Several advertising executives said Apple’s privacy and anti-advertising-tracking technologies, such as Its Smart Tracking Protection (ITP), had been “productive” and had hit their revenues hard. Advertising industry insiders say Apple’s privacy protections have cost Safari by 60 percent, while advertising for Google Chrome has gone up.
That’s not to say that Apple Safari’s target users are low-value, in fact, the opposite is true. Safari users typically use a variety of Apple products, and these users have higher revenues than users on other platforms, making them a very attractive target group for advertising agencies.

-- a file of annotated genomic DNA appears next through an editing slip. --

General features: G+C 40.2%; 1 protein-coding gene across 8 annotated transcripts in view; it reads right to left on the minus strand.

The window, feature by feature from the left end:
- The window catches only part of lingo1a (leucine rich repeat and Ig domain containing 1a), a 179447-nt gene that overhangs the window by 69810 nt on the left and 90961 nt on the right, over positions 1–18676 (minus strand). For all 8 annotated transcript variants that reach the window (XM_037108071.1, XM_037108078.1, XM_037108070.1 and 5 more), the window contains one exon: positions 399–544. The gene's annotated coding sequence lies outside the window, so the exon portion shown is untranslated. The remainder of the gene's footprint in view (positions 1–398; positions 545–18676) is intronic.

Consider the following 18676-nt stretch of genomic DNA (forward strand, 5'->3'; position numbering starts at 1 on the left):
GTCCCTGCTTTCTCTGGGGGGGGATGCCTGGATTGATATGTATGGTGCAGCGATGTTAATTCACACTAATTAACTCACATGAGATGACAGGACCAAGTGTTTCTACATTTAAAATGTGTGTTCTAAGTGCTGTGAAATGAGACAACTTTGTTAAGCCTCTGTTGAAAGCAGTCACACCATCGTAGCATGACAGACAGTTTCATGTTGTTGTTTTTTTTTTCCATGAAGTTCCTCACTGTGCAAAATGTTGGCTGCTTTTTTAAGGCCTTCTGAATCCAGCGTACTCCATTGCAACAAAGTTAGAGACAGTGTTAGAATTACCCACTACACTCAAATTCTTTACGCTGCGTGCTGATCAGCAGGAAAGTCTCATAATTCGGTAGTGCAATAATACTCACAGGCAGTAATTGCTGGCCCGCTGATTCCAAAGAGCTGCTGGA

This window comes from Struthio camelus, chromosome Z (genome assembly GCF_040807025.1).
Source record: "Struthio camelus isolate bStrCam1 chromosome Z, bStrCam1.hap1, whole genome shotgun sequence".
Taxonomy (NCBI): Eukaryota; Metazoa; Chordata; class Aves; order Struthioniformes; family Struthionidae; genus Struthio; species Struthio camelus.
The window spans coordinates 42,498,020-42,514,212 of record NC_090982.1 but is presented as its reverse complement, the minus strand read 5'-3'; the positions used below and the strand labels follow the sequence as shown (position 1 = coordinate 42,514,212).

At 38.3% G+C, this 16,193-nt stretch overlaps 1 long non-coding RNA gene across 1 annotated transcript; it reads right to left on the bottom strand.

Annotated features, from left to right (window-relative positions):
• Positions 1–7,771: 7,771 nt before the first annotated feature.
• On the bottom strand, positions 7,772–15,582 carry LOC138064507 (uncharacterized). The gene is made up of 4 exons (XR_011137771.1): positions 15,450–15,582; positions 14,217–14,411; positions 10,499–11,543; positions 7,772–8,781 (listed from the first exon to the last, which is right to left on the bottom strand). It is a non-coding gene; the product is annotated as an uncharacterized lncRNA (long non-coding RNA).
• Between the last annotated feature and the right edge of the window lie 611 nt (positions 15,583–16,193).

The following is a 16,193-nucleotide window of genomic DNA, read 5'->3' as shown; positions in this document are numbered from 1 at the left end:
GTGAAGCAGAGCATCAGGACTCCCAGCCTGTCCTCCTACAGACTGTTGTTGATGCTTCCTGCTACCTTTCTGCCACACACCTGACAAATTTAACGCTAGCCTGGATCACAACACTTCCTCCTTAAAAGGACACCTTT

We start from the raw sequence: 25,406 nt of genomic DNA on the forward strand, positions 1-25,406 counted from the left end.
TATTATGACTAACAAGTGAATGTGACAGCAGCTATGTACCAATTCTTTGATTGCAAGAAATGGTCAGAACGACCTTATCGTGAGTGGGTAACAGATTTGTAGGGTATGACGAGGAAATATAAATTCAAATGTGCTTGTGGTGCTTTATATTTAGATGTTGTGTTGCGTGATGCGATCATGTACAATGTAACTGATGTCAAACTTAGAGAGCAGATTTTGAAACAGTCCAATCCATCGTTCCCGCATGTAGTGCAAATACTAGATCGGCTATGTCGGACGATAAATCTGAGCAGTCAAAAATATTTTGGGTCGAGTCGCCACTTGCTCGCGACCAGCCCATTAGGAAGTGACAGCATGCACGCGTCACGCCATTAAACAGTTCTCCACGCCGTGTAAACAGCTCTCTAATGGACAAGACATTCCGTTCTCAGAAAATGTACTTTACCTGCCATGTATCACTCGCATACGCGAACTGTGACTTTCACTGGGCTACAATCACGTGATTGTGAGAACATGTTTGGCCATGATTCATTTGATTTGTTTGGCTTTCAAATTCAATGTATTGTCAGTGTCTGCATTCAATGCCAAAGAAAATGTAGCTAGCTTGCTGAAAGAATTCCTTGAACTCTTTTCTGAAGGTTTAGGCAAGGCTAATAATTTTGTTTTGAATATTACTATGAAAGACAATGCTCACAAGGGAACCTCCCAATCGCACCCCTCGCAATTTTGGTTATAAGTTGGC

ITP is Apple’s privacy- and anti-ad tracking technology, launched in 2017, to increase consumer privacy and enhance the web browsing experience by eliminating a large number of third-party tag codes that can delay load times. The direct effect of ITP is to limit the reading of third-party cookies. This means advertisers want cookies to spy on Safari users’ habits.
Michael Barrett, chief executive of the Rubicon project, said: “The appeal of Safari users in advertising is declining because it’s no longer easy to send targeted ads to users. “Safari users will be low-earning targets for ad providers.
According to Nativo, an advertising software company, only about 9% of Safari users who use the iPhone allow web entities to track their browsing habits. On Macs, that number has increased, at 13 per cent. By contrast, about 79% of Chrome users allow ad tracking on mobile devices.